The Metropolitan Museum of Art's permanent collection contains more than two million works of art from around the world.
In 1866 a group of Americans were visiting Paris taking in the cultural delights of the Old World and it occurred to some of them that New York deserved a world class art museum. To that end John Jay, President of the Union League Club gave a speech declaring "America needed a National Institution and Gallery of Art and that the American gentlemen then in Europe were the men to inaugurate that plan." The art committee of the Union League Club, in concert with other prominent citizens, led the way with the museum to be established by an act of the New York State Legislature in 1870. The Metropolitan Museum of Art first opened its doors on February 20, 1872, housed in a building located at 681 Fifth Avenue in New York City. John Taylor Johnston, a railroad executive whose personal art collection seeded the museum, served as its first President, and the publisher George Palmer Putnam came on board as its founding Superintendent. Under their guidance, the Met's holdings, initially consisting of a Roman stone sarcophagus and 174 mostly European paintings, quickly outgrew the available space. In 1873, occasioned by the Met's purchase of the Cesnola Collection of Cypriot antiquities, the museum decamped from Fifth Avenue and took up residence at the Douglas Mansion on West 14th Street. However, these new accommodations were temporary; after negotiations with the city of New York, the Met acquired land on the east side of Central Park, where it built its permanent home, a red-brick Gothic Revival stone "mausoleum" designed by American architects Calvert Vaux and Jacob Wrey Mold. The Met has remained in this location ever since, and the original structure is still part of its current building. A host of additions over the years, including the distinctive Beaux-Arts facade, designed by Richard Morris Hunt and completed in 1926, have continued to expand the museum's physical structure. As of 2006, the Met measures almost a quarter mile long and occupies more than two million square feet, more than 20 times the size of the original 1880 building.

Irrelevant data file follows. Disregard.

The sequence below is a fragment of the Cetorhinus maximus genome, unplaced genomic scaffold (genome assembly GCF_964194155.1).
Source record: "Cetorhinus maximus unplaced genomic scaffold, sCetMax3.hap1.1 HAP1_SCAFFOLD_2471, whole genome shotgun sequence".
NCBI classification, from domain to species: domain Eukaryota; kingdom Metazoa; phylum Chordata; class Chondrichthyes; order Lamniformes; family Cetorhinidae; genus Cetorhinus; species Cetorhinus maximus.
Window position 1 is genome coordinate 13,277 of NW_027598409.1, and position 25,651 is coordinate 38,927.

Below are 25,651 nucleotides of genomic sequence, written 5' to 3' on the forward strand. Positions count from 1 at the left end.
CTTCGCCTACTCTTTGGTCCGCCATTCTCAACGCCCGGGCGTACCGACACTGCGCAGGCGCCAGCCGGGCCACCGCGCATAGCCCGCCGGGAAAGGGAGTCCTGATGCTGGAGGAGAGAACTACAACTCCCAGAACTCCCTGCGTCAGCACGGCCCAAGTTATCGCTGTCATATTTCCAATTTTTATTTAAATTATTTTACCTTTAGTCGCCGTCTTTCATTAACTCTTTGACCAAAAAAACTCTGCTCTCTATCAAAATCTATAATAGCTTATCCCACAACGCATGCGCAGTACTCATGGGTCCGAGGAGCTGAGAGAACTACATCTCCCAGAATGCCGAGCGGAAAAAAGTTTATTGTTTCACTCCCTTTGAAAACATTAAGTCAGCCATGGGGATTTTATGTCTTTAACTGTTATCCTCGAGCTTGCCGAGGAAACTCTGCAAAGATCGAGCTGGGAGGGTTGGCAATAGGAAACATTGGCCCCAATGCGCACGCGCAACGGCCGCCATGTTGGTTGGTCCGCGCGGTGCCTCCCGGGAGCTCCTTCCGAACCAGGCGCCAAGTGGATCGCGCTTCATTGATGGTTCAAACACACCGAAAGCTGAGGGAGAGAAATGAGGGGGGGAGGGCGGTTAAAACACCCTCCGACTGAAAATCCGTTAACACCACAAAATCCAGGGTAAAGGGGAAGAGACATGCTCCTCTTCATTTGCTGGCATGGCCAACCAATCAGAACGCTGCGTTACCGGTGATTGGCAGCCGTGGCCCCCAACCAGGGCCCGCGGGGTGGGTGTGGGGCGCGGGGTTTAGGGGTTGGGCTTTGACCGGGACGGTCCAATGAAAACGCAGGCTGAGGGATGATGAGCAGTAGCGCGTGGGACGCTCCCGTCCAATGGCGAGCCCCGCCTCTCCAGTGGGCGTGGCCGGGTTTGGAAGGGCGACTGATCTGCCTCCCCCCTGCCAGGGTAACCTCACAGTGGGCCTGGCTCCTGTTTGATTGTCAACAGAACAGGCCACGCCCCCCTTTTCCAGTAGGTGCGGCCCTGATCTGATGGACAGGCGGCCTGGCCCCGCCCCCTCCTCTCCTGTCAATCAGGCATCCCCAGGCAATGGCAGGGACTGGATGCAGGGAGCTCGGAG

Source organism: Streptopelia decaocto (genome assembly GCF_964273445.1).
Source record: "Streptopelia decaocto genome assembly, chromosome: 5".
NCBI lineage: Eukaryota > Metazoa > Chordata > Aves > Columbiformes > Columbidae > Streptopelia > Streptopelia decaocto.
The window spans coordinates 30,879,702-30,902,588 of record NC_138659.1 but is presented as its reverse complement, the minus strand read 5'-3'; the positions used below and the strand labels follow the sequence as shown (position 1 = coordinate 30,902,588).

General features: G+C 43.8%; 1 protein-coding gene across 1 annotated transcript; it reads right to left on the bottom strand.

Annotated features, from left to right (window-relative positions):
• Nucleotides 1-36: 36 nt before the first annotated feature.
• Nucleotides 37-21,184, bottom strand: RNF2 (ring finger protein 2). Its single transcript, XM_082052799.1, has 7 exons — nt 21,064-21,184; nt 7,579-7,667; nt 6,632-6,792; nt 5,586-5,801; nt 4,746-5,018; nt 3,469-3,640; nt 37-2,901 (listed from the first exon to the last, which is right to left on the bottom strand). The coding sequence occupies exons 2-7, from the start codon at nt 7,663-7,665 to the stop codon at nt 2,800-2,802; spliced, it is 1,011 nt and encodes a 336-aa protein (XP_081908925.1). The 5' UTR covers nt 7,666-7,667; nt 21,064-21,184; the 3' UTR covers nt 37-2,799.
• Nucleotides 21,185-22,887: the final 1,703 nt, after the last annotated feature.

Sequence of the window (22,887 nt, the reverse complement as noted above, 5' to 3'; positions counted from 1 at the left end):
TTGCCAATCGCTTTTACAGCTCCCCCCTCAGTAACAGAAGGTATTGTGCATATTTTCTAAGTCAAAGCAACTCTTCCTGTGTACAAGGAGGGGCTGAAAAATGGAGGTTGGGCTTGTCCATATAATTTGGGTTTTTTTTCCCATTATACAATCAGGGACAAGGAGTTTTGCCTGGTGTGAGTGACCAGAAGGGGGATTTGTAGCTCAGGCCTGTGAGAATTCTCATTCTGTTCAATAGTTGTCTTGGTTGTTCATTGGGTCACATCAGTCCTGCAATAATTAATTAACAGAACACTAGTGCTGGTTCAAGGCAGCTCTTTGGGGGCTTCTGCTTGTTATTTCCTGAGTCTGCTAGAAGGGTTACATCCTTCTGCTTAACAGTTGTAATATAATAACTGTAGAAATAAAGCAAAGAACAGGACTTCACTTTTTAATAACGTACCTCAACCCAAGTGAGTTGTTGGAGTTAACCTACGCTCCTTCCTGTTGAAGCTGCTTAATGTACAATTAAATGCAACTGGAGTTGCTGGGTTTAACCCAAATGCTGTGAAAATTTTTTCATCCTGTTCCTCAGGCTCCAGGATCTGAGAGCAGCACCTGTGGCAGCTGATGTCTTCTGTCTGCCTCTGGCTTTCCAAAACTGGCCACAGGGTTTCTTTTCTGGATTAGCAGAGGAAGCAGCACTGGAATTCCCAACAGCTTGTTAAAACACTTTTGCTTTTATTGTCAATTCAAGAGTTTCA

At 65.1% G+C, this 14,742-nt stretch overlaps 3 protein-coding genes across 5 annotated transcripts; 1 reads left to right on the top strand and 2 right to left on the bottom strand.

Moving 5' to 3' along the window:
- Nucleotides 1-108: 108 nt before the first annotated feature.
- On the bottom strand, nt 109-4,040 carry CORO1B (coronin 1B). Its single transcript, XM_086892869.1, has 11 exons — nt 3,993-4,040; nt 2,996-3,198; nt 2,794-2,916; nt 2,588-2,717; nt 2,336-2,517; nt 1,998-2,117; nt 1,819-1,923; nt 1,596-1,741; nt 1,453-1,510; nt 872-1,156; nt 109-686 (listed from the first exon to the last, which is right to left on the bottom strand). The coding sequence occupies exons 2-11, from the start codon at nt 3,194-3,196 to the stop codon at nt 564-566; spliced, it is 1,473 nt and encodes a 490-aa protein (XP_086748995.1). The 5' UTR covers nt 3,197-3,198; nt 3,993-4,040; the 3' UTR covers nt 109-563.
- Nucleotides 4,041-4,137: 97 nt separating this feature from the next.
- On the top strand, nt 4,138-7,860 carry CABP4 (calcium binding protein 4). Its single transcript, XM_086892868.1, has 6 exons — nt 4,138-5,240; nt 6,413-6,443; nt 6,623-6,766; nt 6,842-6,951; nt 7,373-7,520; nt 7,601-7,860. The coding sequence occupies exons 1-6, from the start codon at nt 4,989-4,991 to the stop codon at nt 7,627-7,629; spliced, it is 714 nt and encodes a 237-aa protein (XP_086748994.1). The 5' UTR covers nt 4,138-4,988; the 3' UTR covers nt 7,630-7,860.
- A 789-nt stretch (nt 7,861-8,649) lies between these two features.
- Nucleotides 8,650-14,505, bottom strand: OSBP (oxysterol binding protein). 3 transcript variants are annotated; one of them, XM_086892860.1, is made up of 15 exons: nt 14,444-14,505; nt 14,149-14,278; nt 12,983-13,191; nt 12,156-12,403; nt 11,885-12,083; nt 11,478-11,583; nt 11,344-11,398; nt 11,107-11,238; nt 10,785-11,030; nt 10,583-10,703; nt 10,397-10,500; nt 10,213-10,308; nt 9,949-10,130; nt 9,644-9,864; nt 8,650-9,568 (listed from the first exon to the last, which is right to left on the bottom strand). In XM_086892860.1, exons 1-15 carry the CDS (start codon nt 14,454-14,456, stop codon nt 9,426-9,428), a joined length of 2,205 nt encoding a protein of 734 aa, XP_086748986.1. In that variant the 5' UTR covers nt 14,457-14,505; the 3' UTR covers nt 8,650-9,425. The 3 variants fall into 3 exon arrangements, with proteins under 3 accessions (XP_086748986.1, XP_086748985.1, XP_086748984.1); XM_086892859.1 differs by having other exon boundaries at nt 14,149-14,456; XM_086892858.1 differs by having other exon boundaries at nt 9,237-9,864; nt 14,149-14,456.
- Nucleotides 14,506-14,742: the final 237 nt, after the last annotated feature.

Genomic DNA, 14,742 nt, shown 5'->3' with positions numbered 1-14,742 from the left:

In 2007, the Metropolitan Museum of Art was ranked #17 on the AIA 150 America's Favorite Architecture list.
The Metropolitan Museum of Art was designated a landmark by the New
York City Landmarks Preservation Commission in 1967. The interior was
designated in 1977.
National Historic Register #86003556